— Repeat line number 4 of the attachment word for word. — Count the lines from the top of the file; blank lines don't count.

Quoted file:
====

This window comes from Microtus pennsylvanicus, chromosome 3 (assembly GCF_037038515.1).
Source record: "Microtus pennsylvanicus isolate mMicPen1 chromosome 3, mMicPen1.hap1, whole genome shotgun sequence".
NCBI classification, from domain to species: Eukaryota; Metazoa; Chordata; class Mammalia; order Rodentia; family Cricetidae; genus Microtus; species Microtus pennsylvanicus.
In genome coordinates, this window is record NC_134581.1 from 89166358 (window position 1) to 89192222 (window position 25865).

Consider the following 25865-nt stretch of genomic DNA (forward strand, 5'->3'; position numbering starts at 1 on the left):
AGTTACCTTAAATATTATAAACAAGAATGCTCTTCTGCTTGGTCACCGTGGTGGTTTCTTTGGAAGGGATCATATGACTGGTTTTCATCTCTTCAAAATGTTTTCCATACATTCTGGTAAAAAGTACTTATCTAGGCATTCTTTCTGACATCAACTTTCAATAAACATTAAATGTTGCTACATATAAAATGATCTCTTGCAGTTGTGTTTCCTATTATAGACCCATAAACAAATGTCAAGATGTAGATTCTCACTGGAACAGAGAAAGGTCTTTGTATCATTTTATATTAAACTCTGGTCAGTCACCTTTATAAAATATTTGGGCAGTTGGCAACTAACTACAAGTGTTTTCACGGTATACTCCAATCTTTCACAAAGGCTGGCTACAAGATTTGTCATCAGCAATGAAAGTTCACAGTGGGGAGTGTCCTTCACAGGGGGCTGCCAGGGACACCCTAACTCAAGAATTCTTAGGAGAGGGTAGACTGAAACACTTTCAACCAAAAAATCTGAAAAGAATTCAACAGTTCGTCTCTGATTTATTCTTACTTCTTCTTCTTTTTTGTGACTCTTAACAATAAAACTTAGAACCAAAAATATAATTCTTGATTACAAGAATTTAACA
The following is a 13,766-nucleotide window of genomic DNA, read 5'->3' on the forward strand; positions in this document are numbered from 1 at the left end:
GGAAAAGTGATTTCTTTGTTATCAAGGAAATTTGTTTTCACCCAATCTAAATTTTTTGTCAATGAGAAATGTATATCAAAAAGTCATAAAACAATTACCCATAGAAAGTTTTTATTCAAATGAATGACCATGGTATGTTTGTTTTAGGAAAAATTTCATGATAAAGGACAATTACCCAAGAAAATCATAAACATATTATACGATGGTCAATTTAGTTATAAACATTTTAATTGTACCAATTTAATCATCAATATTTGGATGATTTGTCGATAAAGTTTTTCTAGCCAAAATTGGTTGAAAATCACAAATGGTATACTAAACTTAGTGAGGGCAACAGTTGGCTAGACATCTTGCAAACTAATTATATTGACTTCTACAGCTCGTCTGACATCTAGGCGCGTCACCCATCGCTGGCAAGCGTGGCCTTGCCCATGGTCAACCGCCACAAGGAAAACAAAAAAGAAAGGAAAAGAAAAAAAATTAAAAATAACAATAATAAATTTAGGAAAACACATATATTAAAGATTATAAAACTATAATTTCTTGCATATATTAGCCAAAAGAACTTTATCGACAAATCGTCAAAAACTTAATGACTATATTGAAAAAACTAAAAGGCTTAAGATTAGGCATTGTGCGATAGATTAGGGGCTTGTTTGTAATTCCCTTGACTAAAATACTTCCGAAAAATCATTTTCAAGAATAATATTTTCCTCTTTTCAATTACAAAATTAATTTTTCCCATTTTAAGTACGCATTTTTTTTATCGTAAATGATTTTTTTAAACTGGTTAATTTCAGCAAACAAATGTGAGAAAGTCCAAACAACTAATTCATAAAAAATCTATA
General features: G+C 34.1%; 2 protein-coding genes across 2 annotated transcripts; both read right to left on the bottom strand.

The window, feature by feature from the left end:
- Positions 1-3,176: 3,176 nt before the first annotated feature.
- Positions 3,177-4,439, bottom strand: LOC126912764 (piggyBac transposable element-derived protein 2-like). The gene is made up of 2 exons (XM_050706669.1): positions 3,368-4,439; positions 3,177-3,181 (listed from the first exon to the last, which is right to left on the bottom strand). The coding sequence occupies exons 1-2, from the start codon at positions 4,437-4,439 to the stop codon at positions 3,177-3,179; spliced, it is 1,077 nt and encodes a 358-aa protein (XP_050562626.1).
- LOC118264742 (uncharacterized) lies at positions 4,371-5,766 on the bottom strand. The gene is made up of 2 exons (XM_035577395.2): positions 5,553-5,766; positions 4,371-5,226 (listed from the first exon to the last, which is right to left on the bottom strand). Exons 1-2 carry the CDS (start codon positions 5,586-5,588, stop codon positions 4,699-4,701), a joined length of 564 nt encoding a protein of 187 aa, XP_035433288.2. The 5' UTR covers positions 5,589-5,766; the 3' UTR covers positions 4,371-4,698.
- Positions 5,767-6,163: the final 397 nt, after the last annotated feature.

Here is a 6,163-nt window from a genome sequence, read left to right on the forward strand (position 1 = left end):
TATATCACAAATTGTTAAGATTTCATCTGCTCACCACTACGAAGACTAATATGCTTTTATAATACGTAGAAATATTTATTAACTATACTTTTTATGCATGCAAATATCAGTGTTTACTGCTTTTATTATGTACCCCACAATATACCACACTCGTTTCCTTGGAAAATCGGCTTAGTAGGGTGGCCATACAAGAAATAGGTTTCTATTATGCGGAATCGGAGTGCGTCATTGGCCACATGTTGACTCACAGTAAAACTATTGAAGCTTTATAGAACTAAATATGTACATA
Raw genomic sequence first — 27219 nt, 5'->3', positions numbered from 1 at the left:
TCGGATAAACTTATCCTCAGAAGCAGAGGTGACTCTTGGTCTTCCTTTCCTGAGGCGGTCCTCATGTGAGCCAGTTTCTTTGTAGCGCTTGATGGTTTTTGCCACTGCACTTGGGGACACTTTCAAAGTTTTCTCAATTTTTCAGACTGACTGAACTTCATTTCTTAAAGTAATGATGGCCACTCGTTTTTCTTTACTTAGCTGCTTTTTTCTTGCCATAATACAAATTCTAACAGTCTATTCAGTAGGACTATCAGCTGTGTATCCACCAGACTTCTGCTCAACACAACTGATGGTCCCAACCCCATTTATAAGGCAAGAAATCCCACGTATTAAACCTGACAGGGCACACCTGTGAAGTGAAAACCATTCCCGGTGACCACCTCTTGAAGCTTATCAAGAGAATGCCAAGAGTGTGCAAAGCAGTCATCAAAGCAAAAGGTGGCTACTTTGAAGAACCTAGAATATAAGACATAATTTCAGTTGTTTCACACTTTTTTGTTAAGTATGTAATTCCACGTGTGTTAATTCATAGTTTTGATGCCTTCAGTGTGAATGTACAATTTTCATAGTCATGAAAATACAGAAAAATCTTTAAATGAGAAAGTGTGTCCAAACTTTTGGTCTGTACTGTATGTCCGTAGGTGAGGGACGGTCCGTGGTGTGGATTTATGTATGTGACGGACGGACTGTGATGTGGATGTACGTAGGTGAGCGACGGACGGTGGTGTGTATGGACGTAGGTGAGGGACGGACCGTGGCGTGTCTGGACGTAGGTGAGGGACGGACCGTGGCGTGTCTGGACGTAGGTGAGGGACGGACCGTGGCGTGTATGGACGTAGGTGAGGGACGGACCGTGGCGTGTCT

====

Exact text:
In genome coordinates, this window is record NC_134581.1 from 89166358 (window position 1) to 89192222 (window position 25865).